Breaking it down: what does “SARS-CoV-2” even mean, anyway?

What does SARS-CoV-2 stand for in a clinical sense? Here’s the truth behind the name.

What does SARS-CoV-2 mean? The truth is out there, and the answer is actually more obvious than you would think.

SARS-CoV-2 is a fairly straightforward amalgamation of descriptors pertaining to what COVID-19 is capable of as a pathogen. Here’s the scoop in brief.

SARS-CoV-2: meaning and name origin

SARS-CoV-2 means severe acute respiratory syndrome coronavirus 2. The first part, “SARS,” is simply an acronym of the first four terms, severe acute respiratory syndrome, while “CoV” is a contraction of the word “coronavirus.”

You may recognize SARS from headlines past, as it was declared an international issue by the CDC in 2003. COVID-19 is a reasonably close relative of this highly infectious respiratory pathogen. They’re far from identical, but the association is strong enough to warrant the “2” tagged at the end. It’s the nail-biting sequel that nobody ever asked for.

This moniker was chosen by a team within the International Committee on Taxonomy of Viruses (ICTV) in 2020, right at the beginning of the pandemic. In a formal setting, public health experts may instead use the phrase “the virus responsible for COVID-19” in place of SARS-CoV-2.

While we’re at it: what does COVID-19 stand for?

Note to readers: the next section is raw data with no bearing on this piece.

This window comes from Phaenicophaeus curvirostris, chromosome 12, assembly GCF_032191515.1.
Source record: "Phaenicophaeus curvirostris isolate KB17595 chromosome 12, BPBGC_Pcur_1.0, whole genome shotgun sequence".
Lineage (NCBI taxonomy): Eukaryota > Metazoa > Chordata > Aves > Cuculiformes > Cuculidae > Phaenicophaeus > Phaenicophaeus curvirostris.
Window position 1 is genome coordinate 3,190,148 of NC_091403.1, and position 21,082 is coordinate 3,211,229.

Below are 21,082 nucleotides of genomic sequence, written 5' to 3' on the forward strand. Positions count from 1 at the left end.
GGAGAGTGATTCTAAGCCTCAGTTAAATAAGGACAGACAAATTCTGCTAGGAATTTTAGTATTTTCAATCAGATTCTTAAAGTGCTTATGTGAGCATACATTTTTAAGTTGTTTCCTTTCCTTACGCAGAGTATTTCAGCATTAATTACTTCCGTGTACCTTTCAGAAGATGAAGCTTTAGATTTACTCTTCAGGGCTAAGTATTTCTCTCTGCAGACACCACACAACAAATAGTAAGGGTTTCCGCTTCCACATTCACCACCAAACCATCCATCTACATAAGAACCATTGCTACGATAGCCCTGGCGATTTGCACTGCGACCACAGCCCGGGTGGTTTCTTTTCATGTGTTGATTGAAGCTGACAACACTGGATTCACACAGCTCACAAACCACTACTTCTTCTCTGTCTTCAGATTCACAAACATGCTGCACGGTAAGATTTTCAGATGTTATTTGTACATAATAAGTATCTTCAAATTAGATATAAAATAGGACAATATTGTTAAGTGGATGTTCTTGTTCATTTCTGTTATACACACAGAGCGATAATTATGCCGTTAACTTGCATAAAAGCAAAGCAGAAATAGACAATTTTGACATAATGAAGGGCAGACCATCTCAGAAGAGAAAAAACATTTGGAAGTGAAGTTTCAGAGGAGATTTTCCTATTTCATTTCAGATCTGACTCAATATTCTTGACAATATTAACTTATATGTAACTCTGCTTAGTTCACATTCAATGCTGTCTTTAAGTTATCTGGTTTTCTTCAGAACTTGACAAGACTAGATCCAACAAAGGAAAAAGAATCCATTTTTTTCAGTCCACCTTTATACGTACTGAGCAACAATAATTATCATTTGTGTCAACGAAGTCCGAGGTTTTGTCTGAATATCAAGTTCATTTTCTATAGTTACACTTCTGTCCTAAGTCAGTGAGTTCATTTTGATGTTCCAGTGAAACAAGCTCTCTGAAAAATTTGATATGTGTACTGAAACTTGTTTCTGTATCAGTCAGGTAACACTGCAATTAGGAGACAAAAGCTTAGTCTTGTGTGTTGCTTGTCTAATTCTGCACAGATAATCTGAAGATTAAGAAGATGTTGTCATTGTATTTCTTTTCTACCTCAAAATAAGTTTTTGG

Simply put, the “COVID” in COVID-19 stands for “coronavirus disease.” The “19” refers to the year 2019, which is when the novel human coronavirus was first detected officially. This family of viruses earned this name in honor of the icosahedral “crown,” or “corona,” of projections that make the virus itself such a potent, infectious agent of disease.

At the end of the day, these clinical names help the entire world reckon with COVID intellectually and objectively, without the stigma of some of the colloquial terms many use to characterize it as an Asian problem or as a disease of the poor.  Science for the win.

When to use COVID-19 vs. SARS-CoV-2

We’ll be the first to admit that the term “COVID-19” is a lot catchier than SARS-CoV-2, but both of these names serve their own unique purposes. 

COVID-19 refers to the disease. SARS-CoV-2 is the virus responsible for it. Simple enough, right?

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